There isn’t anything wrong with this, BUT it’s been a long time since I did something that felt more like “church” and less like “therapy” in a ritual context. It’s been a long time since I did something group-based, too.
I recently spent nine days – okay, eight days, ‘cause I was late starting (typical…) – taking part in an Ancestor ritual that’s open to pretty-much anyone who wants to participate. It’s an Ancestor Elevation ritual to give comfort and honour to the trans folks who’ve died this past year, and in years gone by. It’s done in relation to TDoR.
I have to tell you. I initially felt a little bit weird doing it. Like I was imposing or something. If the website hadn’t literally said “you don’t have to be trans to take part in this” I probably wouldn’t have done it. But I’m glad I had the opportunity, and I’m glad I took it. (And I’m also glad that I finished it).
This next bit IS going to be very me-focused.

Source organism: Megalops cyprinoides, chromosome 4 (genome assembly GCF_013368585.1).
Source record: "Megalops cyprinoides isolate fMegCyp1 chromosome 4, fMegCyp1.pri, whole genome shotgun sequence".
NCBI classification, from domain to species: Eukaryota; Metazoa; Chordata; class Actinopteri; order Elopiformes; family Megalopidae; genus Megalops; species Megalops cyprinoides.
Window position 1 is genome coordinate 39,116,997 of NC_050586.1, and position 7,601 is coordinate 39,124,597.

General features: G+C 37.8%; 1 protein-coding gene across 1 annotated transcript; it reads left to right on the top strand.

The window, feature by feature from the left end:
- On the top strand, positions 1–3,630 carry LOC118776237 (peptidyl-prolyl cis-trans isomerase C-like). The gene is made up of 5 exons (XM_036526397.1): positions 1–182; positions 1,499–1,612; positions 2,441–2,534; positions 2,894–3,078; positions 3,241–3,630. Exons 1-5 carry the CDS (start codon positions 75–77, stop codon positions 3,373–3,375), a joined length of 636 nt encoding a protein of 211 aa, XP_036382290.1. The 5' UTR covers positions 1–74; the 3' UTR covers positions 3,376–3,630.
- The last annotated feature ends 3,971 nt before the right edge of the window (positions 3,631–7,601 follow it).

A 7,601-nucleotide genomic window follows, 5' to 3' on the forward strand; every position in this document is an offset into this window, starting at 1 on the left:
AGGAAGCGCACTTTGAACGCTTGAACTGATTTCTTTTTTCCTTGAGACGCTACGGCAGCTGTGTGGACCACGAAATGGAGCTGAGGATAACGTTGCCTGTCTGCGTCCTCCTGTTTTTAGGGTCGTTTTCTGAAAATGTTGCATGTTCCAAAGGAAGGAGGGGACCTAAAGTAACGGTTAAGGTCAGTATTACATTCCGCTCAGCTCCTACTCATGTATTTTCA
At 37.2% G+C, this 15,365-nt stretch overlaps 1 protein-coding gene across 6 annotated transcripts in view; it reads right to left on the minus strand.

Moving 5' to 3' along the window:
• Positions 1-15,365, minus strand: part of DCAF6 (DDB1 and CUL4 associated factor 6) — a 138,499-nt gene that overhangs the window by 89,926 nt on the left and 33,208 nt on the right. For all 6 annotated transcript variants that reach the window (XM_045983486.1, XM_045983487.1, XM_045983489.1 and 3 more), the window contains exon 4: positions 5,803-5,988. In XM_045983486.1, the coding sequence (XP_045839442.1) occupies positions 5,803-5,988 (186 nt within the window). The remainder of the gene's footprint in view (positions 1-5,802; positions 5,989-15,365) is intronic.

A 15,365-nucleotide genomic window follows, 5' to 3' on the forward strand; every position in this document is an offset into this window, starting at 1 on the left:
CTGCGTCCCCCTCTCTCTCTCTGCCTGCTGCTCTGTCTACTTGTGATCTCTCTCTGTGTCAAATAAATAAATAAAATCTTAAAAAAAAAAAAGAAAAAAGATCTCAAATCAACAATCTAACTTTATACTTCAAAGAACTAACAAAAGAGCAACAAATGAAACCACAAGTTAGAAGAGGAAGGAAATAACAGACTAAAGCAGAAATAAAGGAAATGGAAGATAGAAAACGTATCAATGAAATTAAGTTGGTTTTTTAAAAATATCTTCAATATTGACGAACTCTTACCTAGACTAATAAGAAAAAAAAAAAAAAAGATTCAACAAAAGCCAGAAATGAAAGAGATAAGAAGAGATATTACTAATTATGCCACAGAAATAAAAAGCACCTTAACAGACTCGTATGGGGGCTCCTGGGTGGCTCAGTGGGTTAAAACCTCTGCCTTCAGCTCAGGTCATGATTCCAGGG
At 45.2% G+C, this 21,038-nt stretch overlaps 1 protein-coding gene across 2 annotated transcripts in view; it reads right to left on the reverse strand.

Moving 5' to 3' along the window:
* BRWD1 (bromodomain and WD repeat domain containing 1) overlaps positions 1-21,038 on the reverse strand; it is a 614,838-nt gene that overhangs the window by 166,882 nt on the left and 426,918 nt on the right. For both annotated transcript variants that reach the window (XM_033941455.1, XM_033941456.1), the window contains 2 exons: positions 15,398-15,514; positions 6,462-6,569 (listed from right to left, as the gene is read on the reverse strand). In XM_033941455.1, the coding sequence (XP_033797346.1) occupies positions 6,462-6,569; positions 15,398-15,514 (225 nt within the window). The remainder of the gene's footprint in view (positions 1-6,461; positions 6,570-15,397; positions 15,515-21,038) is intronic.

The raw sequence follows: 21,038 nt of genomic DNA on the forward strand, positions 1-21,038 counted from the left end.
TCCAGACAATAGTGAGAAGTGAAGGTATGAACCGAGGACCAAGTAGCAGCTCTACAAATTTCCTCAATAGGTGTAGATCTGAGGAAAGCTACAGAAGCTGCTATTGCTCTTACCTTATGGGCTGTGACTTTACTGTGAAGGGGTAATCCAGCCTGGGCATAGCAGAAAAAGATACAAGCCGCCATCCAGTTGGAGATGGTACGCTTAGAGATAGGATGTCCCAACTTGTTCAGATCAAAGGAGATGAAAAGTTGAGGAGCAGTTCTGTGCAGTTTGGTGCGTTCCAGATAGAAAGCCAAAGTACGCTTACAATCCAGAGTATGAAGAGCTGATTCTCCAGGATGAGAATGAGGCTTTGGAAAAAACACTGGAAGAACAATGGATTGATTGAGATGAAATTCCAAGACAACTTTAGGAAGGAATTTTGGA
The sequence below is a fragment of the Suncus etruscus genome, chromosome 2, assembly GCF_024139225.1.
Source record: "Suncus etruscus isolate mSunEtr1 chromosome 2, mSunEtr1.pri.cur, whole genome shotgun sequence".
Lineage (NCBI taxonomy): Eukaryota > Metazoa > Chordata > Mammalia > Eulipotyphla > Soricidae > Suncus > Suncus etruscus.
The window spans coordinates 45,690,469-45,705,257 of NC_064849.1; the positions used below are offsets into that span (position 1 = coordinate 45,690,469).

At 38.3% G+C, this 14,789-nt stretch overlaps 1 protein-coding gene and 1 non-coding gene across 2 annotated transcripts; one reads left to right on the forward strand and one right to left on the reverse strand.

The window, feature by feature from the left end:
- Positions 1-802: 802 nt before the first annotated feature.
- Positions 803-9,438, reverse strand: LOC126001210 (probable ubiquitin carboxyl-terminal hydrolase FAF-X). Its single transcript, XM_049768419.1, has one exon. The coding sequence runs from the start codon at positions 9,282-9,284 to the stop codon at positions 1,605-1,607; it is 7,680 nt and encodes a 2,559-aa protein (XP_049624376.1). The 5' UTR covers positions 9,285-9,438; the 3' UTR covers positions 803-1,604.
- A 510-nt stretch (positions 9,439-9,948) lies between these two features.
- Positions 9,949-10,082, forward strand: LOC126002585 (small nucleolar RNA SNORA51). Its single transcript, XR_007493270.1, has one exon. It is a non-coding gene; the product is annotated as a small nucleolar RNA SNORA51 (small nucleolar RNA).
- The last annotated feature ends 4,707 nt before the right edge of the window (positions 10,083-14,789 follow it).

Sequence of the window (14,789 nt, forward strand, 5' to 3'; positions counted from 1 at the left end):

I appreciate the container that the specifics of the ritual provided. That there were elements that were important/necessary to include (and that, by having everyone include them, builds a certain amount of cohesion across rituals that are being done privately or in small, unconnected groups). But I also appreciated the amount of freedom available within that container. It meant that I didn’t have to be sitting there with my computer on, reading Prayer 7 of 22 off the screen, but could make it my own.
Mostly what I did was choose a piece from the book I was adding to the altar that particular night, read it to anyone who happened to be listening, add it to the altar, and then do some singing. No lyrics. Just energy offered through sound. Music’s good for offerings. It can be soothing and uplifting by turns, if that’s where you want it to go.
I hope it helped.
Some nights, I did the ritual with my wife, but mostly it was just me. I’ll be putting it in my (newly arrived) date book, so that I can do it again next year. It feels good to do something to mark the occasion that is meant to help the people who were killed or died by suicide.
And so here we are.
And now I’m thinking about ritual as a thing that is a container. I’m thinking about it as a way to direct my actions outside of my own (sliiiiiiiiiiiightly neglected) self-improvement projects. I’m thinking “What kind of ancestor do I want to be?”… And I’m thinking about what I want to do with the impending darkest time of the year.